Len Kendall is the founder of CentUp. Prior to starting a company he worked in PR where he helped put out fires and manage digital communications.
Headlines Against Humanity was a side project my team created in less than 24 hours. It went viral shortly after, but let’s back up.
“The most awesome stage”
Last year, Facebook's VP of Design thought the TNW Conference main stage was the best she'd ever been on.
Running a startup can be a grind. Unless you’ve figured out a way to make lots of money while drinking beer and playing lawn darts, then your days and weeks can be taxing.
Side-projects can be a quick mental vacation from that tediousness, but how can you divert your resources to something that is non-essential to your primary business?
Gmail and Adsense came from Google’s “20% time” (the program is sadly no longer around). Blogger was created in Evan William’s down-time while at Pyra Labs, while Elon Musk put together actionable plans for a 700 mph train, bringing more visibility to Tesla and SpaceX.
The point is, side projects can be both fun and somehow beneficial to a business – especially when you’re talking about a startup.
How did we do it?
One of our co-founders Tyler Travitz approached the group with the idea to build a simple game that poked fun at the recent rise of click-baity headlines you see on sites like Viralnova and Upworthy. We all had noticed the uptick in these headlines being shared in our Facebook feeds, as well as more news outlets covering this copywriting trend.
The game basically asked visitors to guess which ridiculous headline were real, and which were fake. The best part? Most of them were real.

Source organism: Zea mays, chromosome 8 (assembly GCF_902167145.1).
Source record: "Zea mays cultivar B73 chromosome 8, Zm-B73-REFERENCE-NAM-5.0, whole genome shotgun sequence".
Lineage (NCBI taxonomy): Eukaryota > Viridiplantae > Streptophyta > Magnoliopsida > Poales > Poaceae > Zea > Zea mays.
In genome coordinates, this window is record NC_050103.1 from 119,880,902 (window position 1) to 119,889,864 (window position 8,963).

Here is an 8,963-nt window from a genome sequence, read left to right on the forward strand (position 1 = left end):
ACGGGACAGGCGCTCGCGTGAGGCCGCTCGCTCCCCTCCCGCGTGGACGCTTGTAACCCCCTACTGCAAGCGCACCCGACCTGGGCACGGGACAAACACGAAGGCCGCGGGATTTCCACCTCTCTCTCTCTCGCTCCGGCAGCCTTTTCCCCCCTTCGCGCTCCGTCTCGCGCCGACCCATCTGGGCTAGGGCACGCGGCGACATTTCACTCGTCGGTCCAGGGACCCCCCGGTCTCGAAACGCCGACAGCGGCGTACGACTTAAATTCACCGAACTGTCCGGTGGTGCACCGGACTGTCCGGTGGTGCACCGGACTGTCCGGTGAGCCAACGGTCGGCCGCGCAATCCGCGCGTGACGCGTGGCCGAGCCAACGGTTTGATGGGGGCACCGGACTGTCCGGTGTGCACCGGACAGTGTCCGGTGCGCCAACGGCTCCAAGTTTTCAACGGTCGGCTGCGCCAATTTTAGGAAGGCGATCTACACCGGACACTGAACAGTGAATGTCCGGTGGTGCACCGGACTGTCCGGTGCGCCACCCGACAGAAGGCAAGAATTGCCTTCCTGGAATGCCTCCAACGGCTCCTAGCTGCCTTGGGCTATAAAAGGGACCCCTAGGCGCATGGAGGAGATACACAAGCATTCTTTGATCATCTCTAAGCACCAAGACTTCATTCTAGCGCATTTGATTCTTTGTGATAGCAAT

Everyone on the team knew there was a great deal of potential in this exercise, but how could we make sure that it A) was visible and B) drove our business goals?
There’s never a guarantee that something will go viral, but there are ways to stack the deck so the chances increase. In the case of HaH, we knew journalists would want to cover the project because they’re keenly aware of the rise of page view journalism.
The next step was wrapping it in a package that was immediately recognizable. Cards Against Humanity ended up being a perfect fit. Not only has it been one of the top selling games on Amazon the last two years, but it also has a simple Helvetica aesthetic that’s easy to replicate (Hooray! Less time to produce).
Lastly, we employed the very same tactic that click-seeking sites use themselves. We let game players tweet out the absolutely ridiculous REAL headlines they were discovering on our site.
You won’t believe what happened next
Was building this game fun? Did it pay off for the business? Hell yes.
The CentUp team spent approximately 20 hours on researching headlines, designing the game, and developing the site. We spent less than an hour pitching/seeding the site; it basically took off organically.
The output was far greater than we expected. We saw a 450 percent increase in traffic to our site and a 150 percent increase in customer sign-ups over a three-day period.
Also it’s hard to ignore all the wonderful SEO juice we squeezed which will help us in the long run. Perhaps most importantly, our game was able to make a subtle point that resonated with our mission to improve how talented creators are compensated
Startup founders love talking about growth hacking and optimization. That’s all well and good for the day-to-day, but if you’re not investing a bit of time on left-field side projects you’re doing yourself, your customers, and even your investors a disservice.
Sometimes these things fail; sometimes they have a huge pay-off. Having a diversified portfolio of side projects gives your business wider visibility and keeps your staff continually energized.
The “high” of doing something new is something that almost all founders thrive on. It’s a big reason they decided to start a company in the first place. The key is to direct that urge towards small, frequent, fun, and relevant side projects.
You’ll never believe how amazing THIS practice can be…